I spend a lot of time looking at the places where music and science intersect: technology, neurology, biology, evolution, demographics, economics–the list goes on. A lot of this investigations were prompted by my involvement as the creative director in a travelling science centre exhibit called The Science of Rock’n’Roll. (It’s currently at Science Museum Oklahoma and will be at theOntario Science Centre starting June 11.)
One of the more interesting things I’ve read regarding science and music is this article from Hypebot. Give it a look.
Recently, at the Music, Mind and Meaning conference at the Peabody Institute at Johns Hopkins University in Baltimore, one reception conversation was the ever-laden research debate between performers, theorists and scientists. While many consider it their duty as scientists to push the cognitive and neurological envelope, ever seduced by “why?” one music theorist would say (and I quote) “Our brains like music; music is agreeable. You don’t need to know why.”For some theorists, it simply seems inexorable that anything so “subjective” can be subject to objective proof. Fortunately, for those who would seek to use music for tangible purposes, such as therapy, a plethora of data provides evidence to the contrary. But why is this important in the advancement of the new music industry?
Five years ago, it was unknown that listening to personally preferable music could increase the brain’s release of dopamine anywhere from 6-28% – just around 1% less than shown releases after cocaine use (Salimpoor, 2011). In the last couple of years alone, studies have arisen like wildfire revealing music’s capacity to enhance daily activities such as digestion, exercise and stress relief, and provide healing for health-related issues such as dementia, anxiety and mental instability. In 2012, the media erupted with reports of having found the “anatomy of a tear jerker” behind Adele’s Someone Like You.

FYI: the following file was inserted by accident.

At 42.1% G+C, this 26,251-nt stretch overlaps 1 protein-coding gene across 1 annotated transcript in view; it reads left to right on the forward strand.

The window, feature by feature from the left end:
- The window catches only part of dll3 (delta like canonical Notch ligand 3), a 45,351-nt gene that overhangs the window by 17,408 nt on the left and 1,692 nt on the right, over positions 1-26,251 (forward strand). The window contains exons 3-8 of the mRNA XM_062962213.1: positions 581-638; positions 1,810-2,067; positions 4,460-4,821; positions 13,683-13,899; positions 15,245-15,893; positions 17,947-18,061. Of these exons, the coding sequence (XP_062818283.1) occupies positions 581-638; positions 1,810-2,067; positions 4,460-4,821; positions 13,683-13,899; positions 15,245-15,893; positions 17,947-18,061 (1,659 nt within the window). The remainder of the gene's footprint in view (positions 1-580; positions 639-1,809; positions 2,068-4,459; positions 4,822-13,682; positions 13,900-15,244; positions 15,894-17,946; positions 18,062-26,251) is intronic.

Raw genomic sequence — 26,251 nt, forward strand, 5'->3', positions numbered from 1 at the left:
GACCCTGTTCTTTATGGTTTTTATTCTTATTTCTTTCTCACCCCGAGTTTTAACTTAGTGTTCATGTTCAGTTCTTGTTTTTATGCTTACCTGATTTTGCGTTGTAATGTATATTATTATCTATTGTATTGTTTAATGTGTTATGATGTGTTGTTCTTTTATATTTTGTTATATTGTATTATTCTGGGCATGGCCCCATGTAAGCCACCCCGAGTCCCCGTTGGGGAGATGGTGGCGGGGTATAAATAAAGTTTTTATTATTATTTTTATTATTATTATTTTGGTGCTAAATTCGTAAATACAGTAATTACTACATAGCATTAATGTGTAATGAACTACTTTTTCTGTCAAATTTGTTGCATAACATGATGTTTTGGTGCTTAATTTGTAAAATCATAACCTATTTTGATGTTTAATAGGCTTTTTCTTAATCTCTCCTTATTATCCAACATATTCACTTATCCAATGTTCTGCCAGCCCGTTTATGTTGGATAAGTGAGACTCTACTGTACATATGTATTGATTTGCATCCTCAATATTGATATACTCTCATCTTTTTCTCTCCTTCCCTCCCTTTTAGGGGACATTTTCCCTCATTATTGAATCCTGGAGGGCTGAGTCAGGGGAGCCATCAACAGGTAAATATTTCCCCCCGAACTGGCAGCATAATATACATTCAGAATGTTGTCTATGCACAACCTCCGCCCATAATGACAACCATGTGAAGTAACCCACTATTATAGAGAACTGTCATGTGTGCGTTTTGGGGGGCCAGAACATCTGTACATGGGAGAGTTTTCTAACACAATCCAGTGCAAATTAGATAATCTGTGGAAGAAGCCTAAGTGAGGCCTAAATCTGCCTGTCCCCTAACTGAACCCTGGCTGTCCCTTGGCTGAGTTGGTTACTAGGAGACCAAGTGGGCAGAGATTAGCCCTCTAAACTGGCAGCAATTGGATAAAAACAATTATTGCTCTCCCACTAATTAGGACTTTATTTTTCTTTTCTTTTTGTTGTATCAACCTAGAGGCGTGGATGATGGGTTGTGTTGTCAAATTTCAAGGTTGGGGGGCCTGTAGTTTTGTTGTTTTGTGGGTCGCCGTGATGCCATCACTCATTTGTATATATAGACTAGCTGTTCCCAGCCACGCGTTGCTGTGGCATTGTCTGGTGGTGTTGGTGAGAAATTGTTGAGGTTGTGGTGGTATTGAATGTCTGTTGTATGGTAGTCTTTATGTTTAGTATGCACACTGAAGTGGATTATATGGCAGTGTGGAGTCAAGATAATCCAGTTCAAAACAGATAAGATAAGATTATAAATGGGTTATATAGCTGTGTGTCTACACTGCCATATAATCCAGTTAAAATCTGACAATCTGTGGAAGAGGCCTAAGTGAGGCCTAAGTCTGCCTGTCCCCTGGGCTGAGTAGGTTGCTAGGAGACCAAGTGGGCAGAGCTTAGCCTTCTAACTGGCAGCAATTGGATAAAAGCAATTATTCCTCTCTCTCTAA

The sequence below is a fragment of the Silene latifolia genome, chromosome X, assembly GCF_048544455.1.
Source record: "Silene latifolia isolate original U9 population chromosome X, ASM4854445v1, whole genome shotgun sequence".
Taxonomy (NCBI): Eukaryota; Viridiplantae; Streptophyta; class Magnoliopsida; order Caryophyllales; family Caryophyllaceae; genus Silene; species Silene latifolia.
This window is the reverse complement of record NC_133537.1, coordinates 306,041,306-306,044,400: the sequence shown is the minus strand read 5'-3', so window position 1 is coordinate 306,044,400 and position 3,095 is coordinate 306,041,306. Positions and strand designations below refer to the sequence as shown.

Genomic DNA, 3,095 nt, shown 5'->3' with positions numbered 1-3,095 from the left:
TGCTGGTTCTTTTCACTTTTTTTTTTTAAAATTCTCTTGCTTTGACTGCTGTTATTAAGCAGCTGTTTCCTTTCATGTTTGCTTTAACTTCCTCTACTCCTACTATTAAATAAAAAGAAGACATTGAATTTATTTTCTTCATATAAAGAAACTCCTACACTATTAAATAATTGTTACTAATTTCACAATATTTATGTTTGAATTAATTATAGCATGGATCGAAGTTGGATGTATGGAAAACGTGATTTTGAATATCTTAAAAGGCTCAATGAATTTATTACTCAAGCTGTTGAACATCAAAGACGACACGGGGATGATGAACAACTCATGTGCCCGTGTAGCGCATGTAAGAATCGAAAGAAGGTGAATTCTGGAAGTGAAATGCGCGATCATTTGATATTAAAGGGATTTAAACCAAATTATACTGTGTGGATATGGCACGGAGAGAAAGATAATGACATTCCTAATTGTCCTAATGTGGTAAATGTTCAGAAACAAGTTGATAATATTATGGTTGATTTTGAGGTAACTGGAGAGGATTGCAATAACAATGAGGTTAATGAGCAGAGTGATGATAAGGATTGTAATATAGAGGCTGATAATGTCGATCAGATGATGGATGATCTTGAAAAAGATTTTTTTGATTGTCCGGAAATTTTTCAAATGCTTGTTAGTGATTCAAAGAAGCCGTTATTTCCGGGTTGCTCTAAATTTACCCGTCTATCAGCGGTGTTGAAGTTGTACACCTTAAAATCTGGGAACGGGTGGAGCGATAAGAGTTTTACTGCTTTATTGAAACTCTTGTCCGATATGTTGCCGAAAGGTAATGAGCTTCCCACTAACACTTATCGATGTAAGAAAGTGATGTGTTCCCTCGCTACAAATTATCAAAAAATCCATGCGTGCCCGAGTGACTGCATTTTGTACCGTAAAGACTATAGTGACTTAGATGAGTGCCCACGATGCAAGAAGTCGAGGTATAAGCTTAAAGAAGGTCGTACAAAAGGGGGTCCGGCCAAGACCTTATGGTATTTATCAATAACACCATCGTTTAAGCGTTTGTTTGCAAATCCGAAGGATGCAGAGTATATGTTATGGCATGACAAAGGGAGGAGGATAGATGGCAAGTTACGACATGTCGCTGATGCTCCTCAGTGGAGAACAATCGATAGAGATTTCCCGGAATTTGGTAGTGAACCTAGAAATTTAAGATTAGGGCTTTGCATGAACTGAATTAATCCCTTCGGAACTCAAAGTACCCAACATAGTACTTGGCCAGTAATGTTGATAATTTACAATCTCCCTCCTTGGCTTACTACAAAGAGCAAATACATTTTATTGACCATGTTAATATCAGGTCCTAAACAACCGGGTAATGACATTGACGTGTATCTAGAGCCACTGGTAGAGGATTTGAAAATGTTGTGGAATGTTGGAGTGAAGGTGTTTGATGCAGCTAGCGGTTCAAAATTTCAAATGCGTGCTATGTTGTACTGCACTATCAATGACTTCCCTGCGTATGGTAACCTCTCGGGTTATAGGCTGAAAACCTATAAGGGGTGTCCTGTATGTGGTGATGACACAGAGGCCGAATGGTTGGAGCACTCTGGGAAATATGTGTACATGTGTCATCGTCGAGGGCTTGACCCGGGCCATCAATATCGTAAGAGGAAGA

For some, music goes farther than that. Music has shown to enable the mute to speak again, and the comatose to wake. Music heals, and music can save a life. The studies of clinical neuromusicology, music psychology, and the cognitive science of music have done much in establishing a concrete validity to provide funding for exploration into these types of ventures. With the concurrent media popularization of neuroscience, it should come as no surprise that scholars in every field are paying heed to the beneficial facets of music more than ever before. Although there remains the musical agnostic, the intellect devoted to the cultivation of these studies continues to multiply in and outside of the academy.